Young people ages 18-24 make up approximately 12% of the homeless population in the United States1. Each year in California, there is an estimated 200,000 homeless youth2. These young people are often coming from conflicted or unstable home environments and have run away in an attempt to escape or resolve family problems. Once homeless, their risk for mental health challenges such as PTSD and depression, suicide, drug abuse and addiction, and HIV/AIDS increases3. Resulting from the instability of living on the streets, these young people also face many challenges when it comes to performing well in school, setting them up for additional challenges later in life. STRIVE (Support To Reunite, Involve and Value Each Other) helps homeless and runaway youth, and juvenile justice system involved youth who are returning to their communities by reuniting and reconnecting the family in order to provide these young people with a support system that they can count on.
Homeless and runaway youth and juvenile justice system involved youth often experience a vicious cycle of running away, returning home to face unresolved conflict, and feeling the need run away again as an attempt at resolving the conflict. One study, that interviewed homeless youth during shelter stays, found that over half of those who participated had either been told to leave by a parent or felt that their parents did not care that they were gone4. STRIVE aims to break the cycle of homelessness by working with the youth and their families to build skills that will help them better communicate, bond, and support each other. These skills provide families with the tools they need to resolve conflict, reducing the likelihood that the child will feel the need to run away again. By building on a family’s current strengths, STRIVE encourages problem solving, conflict negotiations, and role clarifications. While enrolled in STRIVE, families meet with a trained specialist over a series of five sessions. The sessions focus on a variety of skills that encourage family bonding such as love and affirmation, problem solving, coping, and negotiation.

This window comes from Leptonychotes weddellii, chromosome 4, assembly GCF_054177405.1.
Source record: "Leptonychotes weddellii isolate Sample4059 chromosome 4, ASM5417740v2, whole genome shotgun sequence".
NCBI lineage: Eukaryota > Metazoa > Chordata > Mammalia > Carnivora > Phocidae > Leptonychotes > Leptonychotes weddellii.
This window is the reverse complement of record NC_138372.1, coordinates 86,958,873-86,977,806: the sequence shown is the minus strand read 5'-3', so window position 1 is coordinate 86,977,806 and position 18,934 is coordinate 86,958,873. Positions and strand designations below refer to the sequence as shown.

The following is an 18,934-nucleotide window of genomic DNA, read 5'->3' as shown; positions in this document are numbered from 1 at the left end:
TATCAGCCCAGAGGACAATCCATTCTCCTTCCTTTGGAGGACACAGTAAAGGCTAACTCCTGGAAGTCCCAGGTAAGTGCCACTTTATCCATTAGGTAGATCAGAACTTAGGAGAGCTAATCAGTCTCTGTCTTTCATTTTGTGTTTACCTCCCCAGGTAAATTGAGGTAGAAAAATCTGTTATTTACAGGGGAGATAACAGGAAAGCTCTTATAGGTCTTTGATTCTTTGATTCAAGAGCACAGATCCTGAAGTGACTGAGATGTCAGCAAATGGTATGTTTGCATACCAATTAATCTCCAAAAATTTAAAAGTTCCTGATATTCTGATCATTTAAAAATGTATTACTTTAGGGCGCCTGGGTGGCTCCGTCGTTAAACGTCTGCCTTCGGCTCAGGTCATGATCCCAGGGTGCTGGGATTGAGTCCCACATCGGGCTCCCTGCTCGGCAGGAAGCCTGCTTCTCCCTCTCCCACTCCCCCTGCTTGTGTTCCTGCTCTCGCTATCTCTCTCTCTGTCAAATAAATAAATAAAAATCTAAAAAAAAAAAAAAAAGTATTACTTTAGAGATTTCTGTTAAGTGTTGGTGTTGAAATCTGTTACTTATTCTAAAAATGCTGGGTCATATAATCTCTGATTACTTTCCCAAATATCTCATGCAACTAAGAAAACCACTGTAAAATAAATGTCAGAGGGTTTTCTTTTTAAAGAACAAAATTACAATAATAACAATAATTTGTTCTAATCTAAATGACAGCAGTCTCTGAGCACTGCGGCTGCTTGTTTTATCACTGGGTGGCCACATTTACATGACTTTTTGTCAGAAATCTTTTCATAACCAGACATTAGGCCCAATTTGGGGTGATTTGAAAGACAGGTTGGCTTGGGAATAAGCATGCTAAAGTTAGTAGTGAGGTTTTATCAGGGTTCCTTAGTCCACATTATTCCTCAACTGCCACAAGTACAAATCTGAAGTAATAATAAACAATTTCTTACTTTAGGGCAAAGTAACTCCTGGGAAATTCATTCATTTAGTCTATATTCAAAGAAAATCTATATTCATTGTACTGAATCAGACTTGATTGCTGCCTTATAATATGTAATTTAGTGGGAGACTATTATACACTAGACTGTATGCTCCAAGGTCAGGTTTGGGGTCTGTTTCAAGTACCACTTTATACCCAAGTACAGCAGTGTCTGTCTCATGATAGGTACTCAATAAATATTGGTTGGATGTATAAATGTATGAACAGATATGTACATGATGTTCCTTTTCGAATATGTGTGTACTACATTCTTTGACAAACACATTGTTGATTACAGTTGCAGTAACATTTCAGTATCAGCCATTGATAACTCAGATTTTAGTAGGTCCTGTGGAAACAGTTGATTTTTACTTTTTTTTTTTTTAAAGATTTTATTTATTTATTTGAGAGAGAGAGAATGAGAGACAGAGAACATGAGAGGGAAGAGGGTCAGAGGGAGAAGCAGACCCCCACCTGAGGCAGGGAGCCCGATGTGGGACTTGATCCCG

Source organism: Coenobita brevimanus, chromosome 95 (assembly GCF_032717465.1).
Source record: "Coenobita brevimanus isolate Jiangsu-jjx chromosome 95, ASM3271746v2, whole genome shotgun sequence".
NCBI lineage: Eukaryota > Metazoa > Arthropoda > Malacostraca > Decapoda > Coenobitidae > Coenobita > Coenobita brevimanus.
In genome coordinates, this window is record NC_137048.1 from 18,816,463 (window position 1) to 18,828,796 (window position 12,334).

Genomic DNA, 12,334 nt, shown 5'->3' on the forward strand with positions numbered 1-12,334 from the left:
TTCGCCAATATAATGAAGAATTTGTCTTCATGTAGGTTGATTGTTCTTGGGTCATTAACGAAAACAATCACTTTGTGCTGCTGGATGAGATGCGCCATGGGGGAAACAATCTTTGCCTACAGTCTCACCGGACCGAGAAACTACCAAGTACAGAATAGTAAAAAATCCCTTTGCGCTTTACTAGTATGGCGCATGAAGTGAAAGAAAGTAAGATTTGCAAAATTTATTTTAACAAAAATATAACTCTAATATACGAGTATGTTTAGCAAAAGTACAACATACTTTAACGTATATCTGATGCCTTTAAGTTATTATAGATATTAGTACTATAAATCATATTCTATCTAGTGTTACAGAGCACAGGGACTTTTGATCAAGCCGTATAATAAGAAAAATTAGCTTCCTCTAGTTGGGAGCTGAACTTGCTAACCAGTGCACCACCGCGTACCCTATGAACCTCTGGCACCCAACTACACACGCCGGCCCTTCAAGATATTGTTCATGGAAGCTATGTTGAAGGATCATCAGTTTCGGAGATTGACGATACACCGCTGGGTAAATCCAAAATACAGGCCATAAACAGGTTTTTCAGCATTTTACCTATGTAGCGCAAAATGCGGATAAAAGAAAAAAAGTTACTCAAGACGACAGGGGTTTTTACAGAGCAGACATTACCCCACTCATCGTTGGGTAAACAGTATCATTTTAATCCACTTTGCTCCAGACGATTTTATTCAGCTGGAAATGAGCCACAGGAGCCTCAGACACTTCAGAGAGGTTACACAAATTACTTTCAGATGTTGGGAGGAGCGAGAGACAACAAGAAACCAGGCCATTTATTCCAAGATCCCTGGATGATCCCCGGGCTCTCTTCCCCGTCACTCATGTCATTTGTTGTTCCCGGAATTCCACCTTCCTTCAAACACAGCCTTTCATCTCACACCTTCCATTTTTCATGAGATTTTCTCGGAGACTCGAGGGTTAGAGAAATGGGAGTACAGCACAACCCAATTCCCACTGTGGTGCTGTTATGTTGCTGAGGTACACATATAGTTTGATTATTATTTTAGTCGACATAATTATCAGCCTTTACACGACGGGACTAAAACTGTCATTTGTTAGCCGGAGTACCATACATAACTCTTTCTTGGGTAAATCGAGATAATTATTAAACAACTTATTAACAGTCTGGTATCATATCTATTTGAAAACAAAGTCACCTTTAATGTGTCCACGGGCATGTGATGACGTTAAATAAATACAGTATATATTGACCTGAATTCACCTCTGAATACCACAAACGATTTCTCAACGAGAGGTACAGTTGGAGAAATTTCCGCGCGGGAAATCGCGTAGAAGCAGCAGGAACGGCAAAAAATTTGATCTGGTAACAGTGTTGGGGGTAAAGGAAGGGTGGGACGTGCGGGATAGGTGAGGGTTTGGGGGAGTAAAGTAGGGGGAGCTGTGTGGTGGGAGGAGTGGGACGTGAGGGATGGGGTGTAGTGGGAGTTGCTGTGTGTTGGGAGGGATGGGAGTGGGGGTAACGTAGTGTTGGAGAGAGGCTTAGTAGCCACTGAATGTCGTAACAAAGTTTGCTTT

The STRIVE program has been shown to improve youth health and behavioral outcomes, and reduce risky behaviors5. STRIVE also offers training and consultation to service providers working with youth. To date, STRIVE has been implemented with 151 families in Los Angeles County and the surrounding areas. The program is also being implemented within the juvenile justice system.
For more information about the STRIVE Program visit: http://nfrc.ucla.edu/STRIVE
4 U.S. Department of Health and Human Services(b). Report to the Congress on the Runaway and Homeless Youth Program of the Family and Youth Services Bureau for Fiscal Year 1995,1996. Available for $3.15 from the National Clearinghouse on Families & Youth, P. O. Box 13505, Silver Spring, MD 20911-3505; 301-608-8098.
5Milburn, N. G., Iribarren, F. J., Rice, E., Lightfoot, M., Solorio, R., Rotheram-Borus, M. J., ... & Duan, N. (2012). A family intervention to reduce sexual risk behavior, substance use, and delinquency among newly homeless youth. Journal of Adolescent Health, 50(4), 358-364.